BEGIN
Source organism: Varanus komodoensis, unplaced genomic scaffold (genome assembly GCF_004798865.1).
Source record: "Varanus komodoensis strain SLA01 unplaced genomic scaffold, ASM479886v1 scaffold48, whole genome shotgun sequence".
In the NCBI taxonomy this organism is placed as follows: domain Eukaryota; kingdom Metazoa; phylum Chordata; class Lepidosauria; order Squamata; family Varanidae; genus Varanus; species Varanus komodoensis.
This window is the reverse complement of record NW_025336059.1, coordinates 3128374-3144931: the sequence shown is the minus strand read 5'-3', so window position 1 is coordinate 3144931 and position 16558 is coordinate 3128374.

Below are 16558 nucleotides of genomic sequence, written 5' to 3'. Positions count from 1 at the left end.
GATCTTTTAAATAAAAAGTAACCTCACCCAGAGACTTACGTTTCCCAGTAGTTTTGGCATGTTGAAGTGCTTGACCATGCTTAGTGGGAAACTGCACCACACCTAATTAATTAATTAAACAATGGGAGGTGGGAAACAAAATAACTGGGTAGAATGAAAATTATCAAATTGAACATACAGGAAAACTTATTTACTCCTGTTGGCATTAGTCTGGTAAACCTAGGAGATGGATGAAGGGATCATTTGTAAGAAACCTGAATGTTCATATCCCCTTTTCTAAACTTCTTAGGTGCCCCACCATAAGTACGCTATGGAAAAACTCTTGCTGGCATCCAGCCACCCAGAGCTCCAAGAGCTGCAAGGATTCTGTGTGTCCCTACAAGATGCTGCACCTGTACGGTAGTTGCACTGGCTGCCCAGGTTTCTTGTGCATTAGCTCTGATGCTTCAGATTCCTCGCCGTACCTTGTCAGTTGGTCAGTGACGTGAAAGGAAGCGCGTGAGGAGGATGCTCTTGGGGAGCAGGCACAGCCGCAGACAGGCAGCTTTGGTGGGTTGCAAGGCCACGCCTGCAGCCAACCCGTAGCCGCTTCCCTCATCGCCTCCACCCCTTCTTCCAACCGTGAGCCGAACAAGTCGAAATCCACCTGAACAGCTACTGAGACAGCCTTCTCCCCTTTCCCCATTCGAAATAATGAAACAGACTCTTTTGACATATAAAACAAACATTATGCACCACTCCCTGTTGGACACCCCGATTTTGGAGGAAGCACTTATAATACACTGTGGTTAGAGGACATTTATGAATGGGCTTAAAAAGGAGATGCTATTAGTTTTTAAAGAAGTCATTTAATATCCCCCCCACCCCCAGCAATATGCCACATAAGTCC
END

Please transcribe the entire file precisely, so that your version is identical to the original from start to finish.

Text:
Source organism: Varanus komodoensis, unplaced genomic scaffold (genome assembly GCF_004798865.1).
Source record: "Varanus komodoensis strain SLA01 unplaced genomic scaffold, ASM479886v1 scaffold48, whole genome shotgun sequence".
In the NCBI taxonomy this organism is placed as follows: domain Eukaryota; kingdom Metazoa; phylum Chordata; class Lepidosauria; order Squamata; family Varanidae; genus Varanus; species Varanus komodoensis.
This window is the reverse complement of record NW_025336059.1, coordinates 3128374-3144931: the sequence shown is the minus strand read 5'-3', so window position 1 is coordinate 3144931 and position 16558 is coordinate 3128374.

Below are 16558 nucleotides of genomic sequence, written 5' to 3'. Positions count from 1 at the left end.
GATCTTTTAAATAAAAAGTAACCTCACCCAGAGACTTACGTTTCCCAGTAGTTTTGGCATGTTGAAGTGCTTGACCATGCTTAGTGGGAAACTGCACCACACCTAATTAATTAATTAAACAATGGGAGGTGGGAAACAAAATAACTGGGTAGAATGAAAATTATCAAATTGAACATACAGGAAAACTTATTTACTCCTGTTGGCATTAGTCTGGTAAACCTAGGAGATGGATGAAGGGATCATTTGTAAGAAACCTGAATGTTCATATCCCCTTTTCTAAACTTCTTAGGTGCCCCACCATAAGTACGCTATGGAAAAACTCTTGCTGGCATCCAGCCACCCAGAGCTCCAAGAGCTGCAAGGATTCTGTGTGTCCCTACAAGATGCTGCACCTGTACGGTAGTTGCACTGGCTGCCCAGGTTTCTTGTGCATTAGCTCTGATGCTTCAGATTCCTCGCCGTACCTTGTCAGTTGGTCAGTGACGTGAAAGGAAGCGCGTGAGGAGGATGCTCTTGGGGAGCAGGCACAGCCGCAGACAGGCAGCTTTGGTGGGTTGCAAGGCCACGCCTGCAGCCAACCCGTAGCCGCTTCCCTCATCGCCTCCACCCCTTCTTCCAACCGTGAGCCGAACAAGTCGAAATCCACCTGAACAGCTACTGAGACAGCCTTCTCCCCTTTCCCCATTCGAAATAATGAAACAGACTCTTTTGACATATAAAACAAACATTATGCACCACTCCCTGTTGGACACCCCGATTTTGGAGGAAGCACTTATAATACACTGTGGTTAGAGGACATTTATGAATGGGCTTAAAAAGGAGATGCTATTAGTTTTTAAAGAAGTCATTTAATATCCCCCCCACCCCCAGCAATATGCCACATAAGTCC